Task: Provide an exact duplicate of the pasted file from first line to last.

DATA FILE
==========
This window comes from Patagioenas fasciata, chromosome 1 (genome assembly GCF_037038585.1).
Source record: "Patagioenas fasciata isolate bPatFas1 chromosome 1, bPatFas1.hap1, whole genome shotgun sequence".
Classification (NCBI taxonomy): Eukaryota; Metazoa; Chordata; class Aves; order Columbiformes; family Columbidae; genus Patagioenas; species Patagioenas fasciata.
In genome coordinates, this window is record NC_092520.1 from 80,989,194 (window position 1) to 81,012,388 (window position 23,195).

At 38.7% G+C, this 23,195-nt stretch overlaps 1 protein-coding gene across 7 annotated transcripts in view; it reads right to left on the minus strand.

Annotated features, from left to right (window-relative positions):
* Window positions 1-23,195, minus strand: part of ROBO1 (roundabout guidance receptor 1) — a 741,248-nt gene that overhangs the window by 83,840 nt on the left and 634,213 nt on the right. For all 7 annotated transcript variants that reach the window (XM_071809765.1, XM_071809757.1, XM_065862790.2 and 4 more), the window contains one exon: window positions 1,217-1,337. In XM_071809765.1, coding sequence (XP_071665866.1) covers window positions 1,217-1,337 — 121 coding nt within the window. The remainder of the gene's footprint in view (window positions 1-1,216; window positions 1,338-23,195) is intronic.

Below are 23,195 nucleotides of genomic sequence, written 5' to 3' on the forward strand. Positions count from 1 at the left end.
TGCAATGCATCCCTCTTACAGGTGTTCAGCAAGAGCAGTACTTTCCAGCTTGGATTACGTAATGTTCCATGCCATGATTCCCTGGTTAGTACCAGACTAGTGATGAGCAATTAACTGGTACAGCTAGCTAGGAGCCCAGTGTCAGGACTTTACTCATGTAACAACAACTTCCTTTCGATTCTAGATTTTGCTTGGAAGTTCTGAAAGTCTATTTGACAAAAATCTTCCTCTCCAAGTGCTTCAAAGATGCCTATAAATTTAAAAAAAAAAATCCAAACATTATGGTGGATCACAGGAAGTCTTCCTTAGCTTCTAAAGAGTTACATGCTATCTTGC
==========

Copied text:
This window comes from Patagioenas fasciata, chromosome 1 (genome assembly GCF_037038585.1).
Source record: "Patagioenas fasciata isolate bPatFas1 chromosome 1, bPatFas1.hap1, whole genome shotgun sequence".
Classification (NCBI taxonomy): Eukaryota; Metazoa; Chordata; class Aves; order Columbiformes; family Columbidae; genus Patagioenas; species Patagioenas fasciata.
In genome coordinates, this window is record NC_092520.1 from 80,989,194 (window position 1) to 81,012,388 (window position 23,195).

At 38.7% G+C, this 23,195-nt stretch overlaps 1 protein-coding gene across 7 annotated transcripts in view; it reads right to left on the minus strand.

Annotated features, from left to right (window-relative positions):
* Window positions 1-23,195, minus strand: part of ROBO1 (roundabout guidance receptor 1) — a 741,248-nt gene that overhangs the window by 83,840 nt on the left and 634,213 nt on the right. For all 7 annotated transcript variants that reach the window (XM_071809765.1, XM_071809757.1, XM_065862790.2 and 4 more), the window contains one exon: window positions 1,217-1,337. In XM_071809765.1, coding sequence (XP_071665866.1) covers window positions 1,217-1,337 — 121 coding nt within the window. The remainder of the gene's footprint in view (window positions 1-1,216; window positions 1,338-23,195) is intronic.

Below are 23,195 nucleotides of genomic sequence, written 5' to 3' on the forward strand. Positions count from 1 at the left end.
TGCAATGCATCCCTCTTACAGGTGTTCAGCAAGAGCAGTACTTTCCAGCTTGGATTACGTAATGTTCCATGCCATGATTCCCTGGTTAGTACCAGACTAGTGATGAGCAATTAACTGGTACAGCTAGCTAGGAGCCCAGTGTCAGGACTTTACTCATGTAACAACAACTTCCTTTCGATTCTAGATTTTGCTTGGAAGTTCTGAAAGTCTATTTGACAAAAATCTTCCTCTCCAAGTGCTTCAAAGATGCCTATAAATTTAAAAAAAAAAATCCAAACATTATGGTGGATCACAGGAAGTCTTCCTTAGCTTCTAAAGAGTTACATGCTATCTTGC